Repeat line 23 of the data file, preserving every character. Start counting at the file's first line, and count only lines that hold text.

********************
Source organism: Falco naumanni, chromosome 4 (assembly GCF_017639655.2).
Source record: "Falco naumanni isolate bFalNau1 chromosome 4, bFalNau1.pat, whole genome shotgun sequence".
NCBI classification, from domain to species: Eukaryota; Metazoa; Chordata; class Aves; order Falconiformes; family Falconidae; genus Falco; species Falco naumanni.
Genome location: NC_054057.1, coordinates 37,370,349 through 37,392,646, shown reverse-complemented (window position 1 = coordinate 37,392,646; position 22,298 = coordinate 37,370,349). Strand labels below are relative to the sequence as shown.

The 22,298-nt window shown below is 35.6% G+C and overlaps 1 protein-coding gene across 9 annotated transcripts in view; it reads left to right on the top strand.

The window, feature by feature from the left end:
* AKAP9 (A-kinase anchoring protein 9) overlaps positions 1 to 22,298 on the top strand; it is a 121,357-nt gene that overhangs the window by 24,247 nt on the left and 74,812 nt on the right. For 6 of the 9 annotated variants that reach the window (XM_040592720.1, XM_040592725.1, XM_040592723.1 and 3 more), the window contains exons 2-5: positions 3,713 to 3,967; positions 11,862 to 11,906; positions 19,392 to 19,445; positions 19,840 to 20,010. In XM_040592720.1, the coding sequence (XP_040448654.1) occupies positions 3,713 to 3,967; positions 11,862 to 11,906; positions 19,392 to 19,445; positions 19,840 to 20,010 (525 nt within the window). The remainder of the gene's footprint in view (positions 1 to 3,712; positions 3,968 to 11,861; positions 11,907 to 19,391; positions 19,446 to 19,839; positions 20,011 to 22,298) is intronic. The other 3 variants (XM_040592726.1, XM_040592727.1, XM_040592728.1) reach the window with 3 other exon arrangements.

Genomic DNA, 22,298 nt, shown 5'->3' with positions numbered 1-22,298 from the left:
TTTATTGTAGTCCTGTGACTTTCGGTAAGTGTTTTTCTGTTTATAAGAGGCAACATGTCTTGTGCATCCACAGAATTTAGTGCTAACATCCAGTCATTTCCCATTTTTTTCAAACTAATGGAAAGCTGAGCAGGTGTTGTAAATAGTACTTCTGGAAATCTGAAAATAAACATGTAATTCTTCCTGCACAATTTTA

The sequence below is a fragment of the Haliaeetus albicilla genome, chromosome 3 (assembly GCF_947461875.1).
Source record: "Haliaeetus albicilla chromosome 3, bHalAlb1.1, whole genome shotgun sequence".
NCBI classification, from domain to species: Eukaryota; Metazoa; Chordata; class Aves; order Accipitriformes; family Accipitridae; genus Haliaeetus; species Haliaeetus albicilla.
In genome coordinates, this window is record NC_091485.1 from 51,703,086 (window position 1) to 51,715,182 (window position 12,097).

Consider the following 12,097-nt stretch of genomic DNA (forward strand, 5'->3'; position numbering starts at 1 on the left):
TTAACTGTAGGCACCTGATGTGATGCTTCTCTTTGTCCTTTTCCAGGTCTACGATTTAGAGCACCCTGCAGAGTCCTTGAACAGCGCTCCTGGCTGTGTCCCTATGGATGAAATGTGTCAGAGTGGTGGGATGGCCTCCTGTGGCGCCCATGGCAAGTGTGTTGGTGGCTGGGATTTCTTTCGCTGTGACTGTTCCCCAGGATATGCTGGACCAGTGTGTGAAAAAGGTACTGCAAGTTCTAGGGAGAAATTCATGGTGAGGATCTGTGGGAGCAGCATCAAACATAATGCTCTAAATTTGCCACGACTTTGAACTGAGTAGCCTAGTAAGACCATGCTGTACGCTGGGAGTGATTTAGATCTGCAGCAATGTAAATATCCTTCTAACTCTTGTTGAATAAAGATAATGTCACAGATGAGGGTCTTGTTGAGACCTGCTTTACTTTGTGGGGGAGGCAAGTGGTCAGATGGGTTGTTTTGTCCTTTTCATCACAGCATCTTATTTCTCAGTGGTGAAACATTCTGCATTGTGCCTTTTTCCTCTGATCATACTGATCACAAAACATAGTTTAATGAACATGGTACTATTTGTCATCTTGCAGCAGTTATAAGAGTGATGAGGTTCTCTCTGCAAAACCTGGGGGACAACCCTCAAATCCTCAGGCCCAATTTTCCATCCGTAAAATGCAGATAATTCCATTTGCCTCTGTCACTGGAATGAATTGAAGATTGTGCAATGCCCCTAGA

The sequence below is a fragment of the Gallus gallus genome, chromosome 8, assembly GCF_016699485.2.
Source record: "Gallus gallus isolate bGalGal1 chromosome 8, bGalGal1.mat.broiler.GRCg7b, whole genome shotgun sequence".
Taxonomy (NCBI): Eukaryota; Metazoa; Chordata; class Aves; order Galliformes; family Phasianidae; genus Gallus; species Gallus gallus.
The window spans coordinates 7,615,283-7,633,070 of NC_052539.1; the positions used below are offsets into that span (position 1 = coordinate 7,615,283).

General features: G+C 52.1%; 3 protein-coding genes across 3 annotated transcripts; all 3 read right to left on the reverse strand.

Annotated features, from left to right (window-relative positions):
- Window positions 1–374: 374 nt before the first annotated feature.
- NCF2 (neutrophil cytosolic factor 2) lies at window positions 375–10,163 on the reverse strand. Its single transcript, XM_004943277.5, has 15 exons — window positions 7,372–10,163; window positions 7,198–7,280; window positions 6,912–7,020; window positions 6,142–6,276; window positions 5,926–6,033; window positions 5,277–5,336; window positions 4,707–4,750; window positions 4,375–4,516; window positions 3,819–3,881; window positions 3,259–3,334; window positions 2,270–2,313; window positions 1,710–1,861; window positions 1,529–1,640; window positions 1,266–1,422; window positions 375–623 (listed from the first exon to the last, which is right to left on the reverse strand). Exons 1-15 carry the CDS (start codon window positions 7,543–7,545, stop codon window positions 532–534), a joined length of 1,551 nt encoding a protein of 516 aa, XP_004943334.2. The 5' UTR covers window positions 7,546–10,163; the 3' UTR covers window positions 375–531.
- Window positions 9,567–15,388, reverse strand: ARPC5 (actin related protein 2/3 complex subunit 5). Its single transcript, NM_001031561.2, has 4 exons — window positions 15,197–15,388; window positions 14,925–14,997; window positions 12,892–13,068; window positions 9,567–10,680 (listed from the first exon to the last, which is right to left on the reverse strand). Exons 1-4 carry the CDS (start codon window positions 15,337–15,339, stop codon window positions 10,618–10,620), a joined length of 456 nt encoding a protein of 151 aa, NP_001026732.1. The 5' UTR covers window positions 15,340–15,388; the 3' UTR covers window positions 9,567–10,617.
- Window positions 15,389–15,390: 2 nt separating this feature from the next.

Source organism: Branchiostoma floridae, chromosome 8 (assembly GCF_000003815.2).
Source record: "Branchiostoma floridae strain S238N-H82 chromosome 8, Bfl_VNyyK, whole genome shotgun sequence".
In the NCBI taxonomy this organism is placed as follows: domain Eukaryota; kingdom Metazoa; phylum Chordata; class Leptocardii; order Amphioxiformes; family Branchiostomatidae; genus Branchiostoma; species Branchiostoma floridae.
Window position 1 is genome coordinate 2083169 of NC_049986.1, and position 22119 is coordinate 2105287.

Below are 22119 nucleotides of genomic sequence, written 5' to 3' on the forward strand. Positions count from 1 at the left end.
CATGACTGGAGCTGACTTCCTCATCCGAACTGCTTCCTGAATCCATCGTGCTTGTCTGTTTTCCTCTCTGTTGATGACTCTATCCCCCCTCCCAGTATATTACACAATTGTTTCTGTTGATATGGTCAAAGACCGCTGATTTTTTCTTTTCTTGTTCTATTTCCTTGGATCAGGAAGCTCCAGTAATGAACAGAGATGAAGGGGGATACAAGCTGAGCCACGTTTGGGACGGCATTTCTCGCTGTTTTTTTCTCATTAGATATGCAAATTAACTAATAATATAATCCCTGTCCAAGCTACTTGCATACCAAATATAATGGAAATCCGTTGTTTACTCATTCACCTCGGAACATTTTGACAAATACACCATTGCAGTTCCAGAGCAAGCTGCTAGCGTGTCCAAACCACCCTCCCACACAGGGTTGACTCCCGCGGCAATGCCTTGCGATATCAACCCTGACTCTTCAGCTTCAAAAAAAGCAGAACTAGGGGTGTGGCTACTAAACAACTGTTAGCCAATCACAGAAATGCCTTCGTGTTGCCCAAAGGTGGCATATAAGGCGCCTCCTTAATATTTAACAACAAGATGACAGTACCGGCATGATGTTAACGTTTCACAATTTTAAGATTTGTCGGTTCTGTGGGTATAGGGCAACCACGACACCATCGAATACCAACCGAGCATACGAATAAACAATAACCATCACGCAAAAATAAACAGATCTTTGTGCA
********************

- NCF2 (neutrophil cytosolic factor 2) lies at window positions 375–10,163 on the reverse strand. Its single transcript, XM_004943277.5, has 15 exons — window positions 7,372–10,163; window positions 7,198–7,280; window positions 6,912–7,020; window positions 6,142–6,276; window positions 5,926–6,033; window positions 5,277–5,336; window positions 4,707–4,750; window positions 4,375–4,516; window positions 3,819–3,881; window positions 3,259–3,334; window positions 2,270–2,313; window positions 1,710–1,861; window positions 1,529–1,640; window positions 1,266–1,422; window positions 375–623 (listed from the first exon to the last, which is right to left on the reverse strand). Exons 1-15 carry the CDS (start codon window positions 7,543–7,545, stop codon window positions 532–534), a joined length of 1,551 nt encoding a protein of 516 aa, XP_004943334.2. The 5' UTR covers window positions 7,546–10,163; the 3' UTR covers window positions 375–531.